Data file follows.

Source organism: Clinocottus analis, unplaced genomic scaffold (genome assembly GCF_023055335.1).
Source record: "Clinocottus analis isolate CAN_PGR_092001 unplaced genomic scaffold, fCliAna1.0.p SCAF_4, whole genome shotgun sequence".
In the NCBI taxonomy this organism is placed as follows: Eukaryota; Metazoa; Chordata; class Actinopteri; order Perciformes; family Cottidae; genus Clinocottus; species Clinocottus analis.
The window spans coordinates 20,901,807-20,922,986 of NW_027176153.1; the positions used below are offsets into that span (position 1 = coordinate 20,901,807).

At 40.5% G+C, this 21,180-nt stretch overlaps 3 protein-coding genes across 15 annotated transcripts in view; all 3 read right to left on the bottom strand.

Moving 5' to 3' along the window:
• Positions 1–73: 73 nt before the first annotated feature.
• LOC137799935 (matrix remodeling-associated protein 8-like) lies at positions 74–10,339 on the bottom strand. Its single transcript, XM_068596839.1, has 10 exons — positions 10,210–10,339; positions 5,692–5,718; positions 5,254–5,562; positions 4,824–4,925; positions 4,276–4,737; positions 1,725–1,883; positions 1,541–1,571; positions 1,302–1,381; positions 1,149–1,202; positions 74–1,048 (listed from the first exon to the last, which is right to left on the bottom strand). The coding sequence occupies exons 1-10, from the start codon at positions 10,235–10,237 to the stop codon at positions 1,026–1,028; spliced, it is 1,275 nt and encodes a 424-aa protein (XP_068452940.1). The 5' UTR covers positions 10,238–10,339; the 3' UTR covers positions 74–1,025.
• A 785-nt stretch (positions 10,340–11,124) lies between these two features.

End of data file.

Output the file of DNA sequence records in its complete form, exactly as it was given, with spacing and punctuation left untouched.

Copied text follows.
Source organism: Clinocottus analis, unplaced genomic scaffold (genome assembly GCF_023055335.1).
Source record: "Clinocottus analis isolate CAN_PGR_092001 unplaced genomic scaffold, fCliAna1.0.p SCAF_4, whole genome shotgun sequence".
In the NCBI taxonomy this organism is placed as follows: Eukaryota; Metazoa; Chordata; class Actinopteri; order Perciformes; family Cottidae; genus Clinocottus; species Clinocottus analis.
The window spans coordinates 20,901,807-20,922,986 of NW_027176153.1; the positions used below are offsets into that span (position 1 = coordinate 20,901,807).

At 40.5% G+C, this 21,180-nt stretch overlaps 3 protein-coding genes across 15 annotated transcripts in view; all 3 read right to left on the bottom strand.

Moving 5' to 3' along the window:
• Positions 1–73: 73 nt before the first annotated feature.
• LOC137799935 (matrix remodeling-associated protein 8-like) lies at positions 74–10,339 on the bottom strand. Its single transcript, XM_068596839.1, has 10 exons — positions 10,210–10,339; positions 5,692–5,718; positions 5,254–5,562; positions 4,824–4,925; positions 4,276–4,737; positions 1,725–1,883; positions 1,541–1,571; positions 1,302–1,381; positions 1,149–1,202; positions 74–1,048 (listed from the first exon to the last, which is right to left on the bottom strand). The coding sequence occupies exons 1-10, from the start codon at positions 10,235–10,237 to the stop codon at positions 1,026–1,028; spliced, it is 1,275 nt and encodes a 424-aa protein (XP_068452940.1). The 5' UTR covers positions 10,238–10,339; the 3' UTR covers positions 74–1,025.
• A 785-nt stretch (positions 10,340–11,124) lies between these two features.